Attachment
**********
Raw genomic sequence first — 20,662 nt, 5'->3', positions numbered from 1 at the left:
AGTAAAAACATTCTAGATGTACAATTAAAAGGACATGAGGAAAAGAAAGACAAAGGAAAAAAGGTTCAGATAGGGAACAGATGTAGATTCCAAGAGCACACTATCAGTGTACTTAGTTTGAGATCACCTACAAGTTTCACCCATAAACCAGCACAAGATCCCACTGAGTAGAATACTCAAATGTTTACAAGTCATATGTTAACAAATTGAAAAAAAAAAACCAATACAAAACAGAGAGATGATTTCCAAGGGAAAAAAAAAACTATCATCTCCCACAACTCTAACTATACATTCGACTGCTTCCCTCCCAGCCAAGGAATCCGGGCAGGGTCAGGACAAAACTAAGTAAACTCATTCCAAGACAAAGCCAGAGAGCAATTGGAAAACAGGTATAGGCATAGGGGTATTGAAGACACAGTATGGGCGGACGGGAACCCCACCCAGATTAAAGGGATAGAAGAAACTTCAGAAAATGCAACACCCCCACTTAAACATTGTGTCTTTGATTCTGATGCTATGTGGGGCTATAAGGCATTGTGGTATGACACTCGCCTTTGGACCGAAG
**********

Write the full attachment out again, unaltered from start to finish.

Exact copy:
Raw genomic sequence first — 20,662 nt, 5'->3', positions numbered from 1 at the left:
AGTAAAAACATTCTAGATGTACAATTAAAAGGACATGAGGAAAAGAAAGACAAAGGAAAAAAGGTTCAGATAGGGAACAGATGTAGATTCCAAGAGCACACTATCAGTGTACTTAGTTTGAGATCACCTACAAGTTTCACCCATAAACCAGCACAAGATCCCACTGAGTAGAATACTCAAATGTTTACAAGTCATATGTTAACAAATTGAAAAAAAAAAACCAATACAAAACAGAGAGATGATTTCCAAGGGAAAAAAAAAACTATCATCTCCCACAACTCTAACTATACATTCGACTGCTTCCCTCCCAGCCAAGGAATCCGGGCAGGGTCAGGACAAAACTAAGTAAACTCATTCCAAGACAAAGCCAGAGAGCAATTGGAAAACAGGTATAGGCATAGGGGTATTGAAGACACAGTATGGGCGGACGGGAACCCCACCCAGATTAAAGGGATAGAAGAAACTTCAGAAAATGCAACACCCCCACTTAAACATTGTGTCTTTGATTCTGATGCTATGTGGGGCTATAAGGCATTGTGGTATGACACTCGCCTTTGGACCGAAG